RFTA, Glenwood set to launch Grand Avenue Alternatives Analysis
Glenwood Springs Post Independent
Glenwood Springs and the Roaring Fork Transit Authority are putting more than $600,000 toward identifying and implementing traffic solutions on Grand Avenue.
The city of Glenwood Springs will spend approximately $319,000 and RFTA about $290,000 on the Grand Avenue Alternatives Analysis.
RFTA board member and Glenwood Springs mayor Jonathan Godes said the analysis would look at ways in which to reduce commuter traffic, provide extended Bus Rapid Transit (BRT) service to the downtown as well as add parking.
“One of the bigger things we can do is try to get more people in western Garfield County that are commuting through Glenwood onto mass transit,” Godes said. “We can have 57 people on a bus instead of 57 individual cars.”
Support Local Journalism
Currently, RFTA has BRT stops at 27th Street in Glenwood Springs and at the West Glenwood Park and Ride.
RFTA officials say the analysis will identify possible locations for a BRT facility downtown similar to that of Rubey Park Transit Center in Aspen.
“We could have a facility where transfers could be occurring between Ride Glenwood, RFTA BRT and the Hogback service that goes out to New Castle and Rifle,” said Kurt Ravenschlag, RFTA chief operating officer. “But, it all is kind of premised on what are our alignment (options) for extending BRT to the downtown.”
The analysis will look at alignment options other than just Grand Avenue.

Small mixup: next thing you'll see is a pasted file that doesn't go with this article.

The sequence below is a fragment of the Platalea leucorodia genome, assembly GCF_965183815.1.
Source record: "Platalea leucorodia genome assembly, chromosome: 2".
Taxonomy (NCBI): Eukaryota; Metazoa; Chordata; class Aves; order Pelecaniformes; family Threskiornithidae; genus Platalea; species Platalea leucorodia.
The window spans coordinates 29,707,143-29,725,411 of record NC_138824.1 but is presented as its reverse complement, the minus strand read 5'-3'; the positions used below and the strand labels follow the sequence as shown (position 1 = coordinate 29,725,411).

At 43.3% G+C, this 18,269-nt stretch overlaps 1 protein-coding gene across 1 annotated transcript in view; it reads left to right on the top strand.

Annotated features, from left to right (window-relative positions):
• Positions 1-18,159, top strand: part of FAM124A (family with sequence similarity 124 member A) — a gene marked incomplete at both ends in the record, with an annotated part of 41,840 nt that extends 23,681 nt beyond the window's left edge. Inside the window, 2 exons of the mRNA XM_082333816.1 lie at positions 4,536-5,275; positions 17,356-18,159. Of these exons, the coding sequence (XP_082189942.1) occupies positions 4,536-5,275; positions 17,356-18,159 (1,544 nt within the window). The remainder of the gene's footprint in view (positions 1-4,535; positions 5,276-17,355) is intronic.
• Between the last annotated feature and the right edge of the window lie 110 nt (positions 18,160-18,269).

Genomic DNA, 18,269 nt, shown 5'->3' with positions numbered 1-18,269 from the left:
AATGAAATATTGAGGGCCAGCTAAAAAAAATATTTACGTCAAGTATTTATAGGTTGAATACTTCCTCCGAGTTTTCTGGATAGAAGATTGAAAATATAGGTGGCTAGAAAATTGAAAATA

“We’ll certainly be evaluating all alternatives of potential parallel alignments,” Ravenschlag said. “There are some that will probably be easily ruled out just because they are not appropriate for operating this type of service.”
The Moving Forward Together U.S. EPA Brownfields’ area-wide plan adopted by the Glenwood Springs City Council in February identified one possible location for a parking structure at Colorado Avenue and Seventh Street in downtown.
In that schematic, the 592-space parking structure spanned over Colorado Avenue. Additionally, the transit center resided along Colorado Avenue near Seventh Street.
“It would have been a massive structure and I don’t think anybody actually liked that,” Godes said of the hypothetical parking structure over Colorado Avenue contemplated in the area-wide plan.
However, Godes stressed the need for mass transit in downtown Glenwood Springs, particularly with the number of downtown employees already competing for parking.
The city developed the area-wide plan to help inform and integrate the confluence’s redevelopment, the Sixth Street corridor master plan, Seventh Street and Two Rivers Park.
According to Ravenschlag, the Grand Avenue Alternatives Analysis’ consultant team will include a host of subcontractors with various expertise in traffic, parking and transit analysis.
Ravenschlag added that the project management team lives in Glenwood Springs.
The entire analysis carries a price tag of $609,783.
Support Local Journalism
Readers around Aspen and Snowmass Village make the Aspen Times’ work possible. Your financial contribution supports our efforts to deliver quality, locally relevant journalism.
Now more than ever, your support is critical to help us keep our community informed about the evolving coronavirus pandemic and the impact it is having locally. Every contribution, however large or small, will make a difference.
Each donation will be used exclusively for the development and creation of increased news coverage.
Start a dialogue, stay on topic and be civil.
If you don't follow the rules, your comment may be deleted.
With “hands-on” off-limits as the COVID-19 pandemic continues to unfold across the United States, Colorado and Pitkin County, emergency first-responders are having to tweak the traditional ways they go about doing their jobs.